First publishedin Aggregates Business International
Metso's fabrication factory at Metso Park in Alwar, India. India is due to be the world's fastest growing construction market to 2030.
Demand for construction equipment worldwide is increasing – and that can only be a good thing for aggregates producers.
Rising equipment demand has been noted by a number of leading industry research companies, largely thanks to many countries buoyed by healthy levels of GDP increasing their spending on residential construction and transport infrastructure. Greater foreign investment is also said by some market analysts to be going into emerging markets, such as East Africa.
Off-Highway Research (OHR), a specialist market intelligence and forecasting company, report that sales of construction equipment increased by 16% in 2017, based on preliminary data analysis. Worldwide sales for the same year topped 810,000 units, generating a healthy value of more than €67.9 billion (US$80 billion).
While most major regional construction equipment markets are forecasted to see growth in 2017, China will be the key global driver. OHR notes that crawler excavator sales, for example, doubled in 2017, compared to 2016. Such robust global growth in construction equipment demand goes hand in hand with rising demand for aggregates and other raw materials, used in large and smaller infrastructure projects.
More good news for global construction and quarrying OEMs and the world’s aggregates sector can be found in Global Construction 2030, a key report by Global Construction Perspectives and Oxford Economics. Sponsored by major global OEMs and building materials producers including LafargeHolcim, CRH, CEMEX, Volvo Construction Equipment and Liebherr, the influential study tips the annual world construction market to grow by US$6.3 trillion (61%) to $16.7 trillion by 2030. It predicts that China, the United States and India will lead the way, accounting for 56% of all global growth to 2030. Furthermore, Global Construction 2030 says India’s construction market will grow almost twice as fast as China’s to 2020, and be the world’s fastest growing construction market to 2030.
Readers of Aggregates Business International will also note with interest the key findings of the Freedonia Group’s recent report, Global Construction Machinery Market by Product, 6th Edition. It forecasts that demand for construction equipment in the Asia/Pacific region is set for a double-digit rise until the year 2021, following a decline in the 2011-2016 period. The same report says Asia/Pacific mature and developing markets tipped to do well over the next three years include China, India, Japan, Indonesia, Malaysia, and Australia. Such demand for Asia/Pacific construction equipment is sure to be mirrored by a similar healthy rise in aggregates demand.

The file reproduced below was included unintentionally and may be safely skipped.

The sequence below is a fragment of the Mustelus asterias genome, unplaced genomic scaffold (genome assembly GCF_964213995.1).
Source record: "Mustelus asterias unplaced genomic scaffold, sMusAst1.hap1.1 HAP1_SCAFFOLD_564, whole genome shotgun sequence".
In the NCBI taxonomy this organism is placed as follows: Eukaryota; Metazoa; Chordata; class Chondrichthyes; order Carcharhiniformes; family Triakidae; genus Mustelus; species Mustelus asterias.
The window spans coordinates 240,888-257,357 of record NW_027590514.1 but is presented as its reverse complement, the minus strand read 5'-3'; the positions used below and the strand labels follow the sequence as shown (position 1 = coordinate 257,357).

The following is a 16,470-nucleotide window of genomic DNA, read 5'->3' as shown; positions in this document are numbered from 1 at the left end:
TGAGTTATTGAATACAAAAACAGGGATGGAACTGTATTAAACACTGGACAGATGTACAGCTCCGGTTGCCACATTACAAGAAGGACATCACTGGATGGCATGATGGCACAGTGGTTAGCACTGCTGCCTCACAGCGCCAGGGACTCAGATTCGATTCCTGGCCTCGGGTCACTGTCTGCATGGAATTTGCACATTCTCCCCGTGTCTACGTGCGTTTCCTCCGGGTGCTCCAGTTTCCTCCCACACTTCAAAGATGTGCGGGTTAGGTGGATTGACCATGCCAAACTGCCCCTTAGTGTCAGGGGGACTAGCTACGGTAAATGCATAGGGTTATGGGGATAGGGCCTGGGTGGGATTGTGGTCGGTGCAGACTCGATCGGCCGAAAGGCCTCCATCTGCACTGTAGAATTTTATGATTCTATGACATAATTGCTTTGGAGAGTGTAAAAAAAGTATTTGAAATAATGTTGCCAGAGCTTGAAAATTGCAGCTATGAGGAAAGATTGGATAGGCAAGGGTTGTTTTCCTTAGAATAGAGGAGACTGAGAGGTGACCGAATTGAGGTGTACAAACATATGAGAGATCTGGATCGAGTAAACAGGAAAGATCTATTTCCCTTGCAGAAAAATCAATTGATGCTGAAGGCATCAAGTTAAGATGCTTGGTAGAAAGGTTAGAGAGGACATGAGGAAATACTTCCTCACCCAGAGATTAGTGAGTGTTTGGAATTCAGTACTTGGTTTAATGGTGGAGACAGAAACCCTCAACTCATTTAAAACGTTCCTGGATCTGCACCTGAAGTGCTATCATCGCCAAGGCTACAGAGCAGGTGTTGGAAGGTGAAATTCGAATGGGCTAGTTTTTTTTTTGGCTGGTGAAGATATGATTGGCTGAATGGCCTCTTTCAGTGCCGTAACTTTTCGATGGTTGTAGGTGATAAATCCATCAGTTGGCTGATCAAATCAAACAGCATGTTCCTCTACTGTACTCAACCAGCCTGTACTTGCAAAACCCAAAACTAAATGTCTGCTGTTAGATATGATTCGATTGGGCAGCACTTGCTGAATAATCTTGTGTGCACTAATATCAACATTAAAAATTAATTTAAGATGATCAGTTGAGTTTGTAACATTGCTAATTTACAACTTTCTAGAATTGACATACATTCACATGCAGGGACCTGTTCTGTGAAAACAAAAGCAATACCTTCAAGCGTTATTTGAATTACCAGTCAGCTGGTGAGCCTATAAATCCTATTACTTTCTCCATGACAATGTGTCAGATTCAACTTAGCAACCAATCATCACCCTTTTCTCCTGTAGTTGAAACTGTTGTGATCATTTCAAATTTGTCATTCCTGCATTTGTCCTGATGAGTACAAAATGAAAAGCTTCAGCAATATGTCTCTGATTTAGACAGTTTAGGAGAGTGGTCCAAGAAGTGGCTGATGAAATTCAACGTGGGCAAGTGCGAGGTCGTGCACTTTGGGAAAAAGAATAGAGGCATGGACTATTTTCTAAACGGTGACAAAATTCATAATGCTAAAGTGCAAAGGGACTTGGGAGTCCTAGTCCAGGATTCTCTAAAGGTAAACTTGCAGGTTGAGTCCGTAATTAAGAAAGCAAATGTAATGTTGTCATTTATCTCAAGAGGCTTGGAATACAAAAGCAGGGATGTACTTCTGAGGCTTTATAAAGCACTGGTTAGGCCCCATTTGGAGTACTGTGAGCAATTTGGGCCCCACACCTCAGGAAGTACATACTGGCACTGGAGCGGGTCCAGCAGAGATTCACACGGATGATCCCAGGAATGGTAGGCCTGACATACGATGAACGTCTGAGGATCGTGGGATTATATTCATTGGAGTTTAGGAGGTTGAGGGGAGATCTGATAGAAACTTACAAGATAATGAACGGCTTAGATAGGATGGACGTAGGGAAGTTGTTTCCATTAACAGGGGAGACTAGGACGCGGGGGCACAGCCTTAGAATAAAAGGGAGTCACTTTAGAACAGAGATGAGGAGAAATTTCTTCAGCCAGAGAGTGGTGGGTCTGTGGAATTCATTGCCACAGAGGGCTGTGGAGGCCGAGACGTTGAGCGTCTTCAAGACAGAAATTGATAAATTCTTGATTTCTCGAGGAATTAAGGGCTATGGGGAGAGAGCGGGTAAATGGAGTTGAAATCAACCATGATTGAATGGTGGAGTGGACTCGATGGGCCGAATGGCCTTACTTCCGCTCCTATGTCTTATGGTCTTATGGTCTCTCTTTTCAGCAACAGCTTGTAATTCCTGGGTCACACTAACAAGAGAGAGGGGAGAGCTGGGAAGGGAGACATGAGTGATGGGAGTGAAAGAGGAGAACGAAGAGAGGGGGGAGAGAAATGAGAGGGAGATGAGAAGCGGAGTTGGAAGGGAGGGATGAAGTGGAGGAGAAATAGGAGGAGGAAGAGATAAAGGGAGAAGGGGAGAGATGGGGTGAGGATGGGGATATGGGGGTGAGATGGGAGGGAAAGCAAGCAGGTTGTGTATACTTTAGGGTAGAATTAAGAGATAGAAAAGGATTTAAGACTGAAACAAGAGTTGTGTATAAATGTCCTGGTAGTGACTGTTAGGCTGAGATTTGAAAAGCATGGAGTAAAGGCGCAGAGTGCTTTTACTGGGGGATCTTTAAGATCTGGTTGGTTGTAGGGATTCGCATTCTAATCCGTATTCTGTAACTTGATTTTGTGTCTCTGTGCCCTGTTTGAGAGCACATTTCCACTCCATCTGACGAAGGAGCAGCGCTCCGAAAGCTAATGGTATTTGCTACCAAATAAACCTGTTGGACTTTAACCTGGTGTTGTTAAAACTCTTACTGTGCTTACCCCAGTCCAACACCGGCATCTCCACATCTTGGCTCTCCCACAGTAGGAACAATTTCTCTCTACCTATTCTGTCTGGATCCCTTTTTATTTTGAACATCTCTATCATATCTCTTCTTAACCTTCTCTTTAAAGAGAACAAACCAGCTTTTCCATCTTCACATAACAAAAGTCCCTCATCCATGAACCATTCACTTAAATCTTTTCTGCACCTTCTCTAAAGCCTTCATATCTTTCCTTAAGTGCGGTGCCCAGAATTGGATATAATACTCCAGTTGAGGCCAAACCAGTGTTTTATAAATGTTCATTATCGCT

Next month I will be attending the bauma CONEXPO AFRICA 2018 exhibition in Johannesburg, South Africa (13-15 March). The 2015 edition of the international trade fair for construction machinery, building material machines, mining machines and construction vehicles attracted 14,311 visitors from over 70 countries, and 616 exhibitors from 42 countries, who displayed the latest technologies and innovations for the African market. It will be fascinating to hear first-hand from attendees and visitors whether they share the leading market research firms’ optimism about the health of the global construction equipment and aggregates sector.
This issue of ABI contains a taster of the first of a series of six top-level management masterclass features on how to avoid the six deadly sins that will stunt your aggregates company’s growth opportunities and destroy its profit margins. The first article by Jon Hill in association with Agg-Intel looks at Product Cost. You can access the full feature and others being published in 2018 covering Pricing; Sales & Operational Planning; Logistics & Distribution; Asset Management; and Knowledge of your Customers, your Market, and your Competitors by going to www.Agg-Intel.com and giving us a few brief contact details.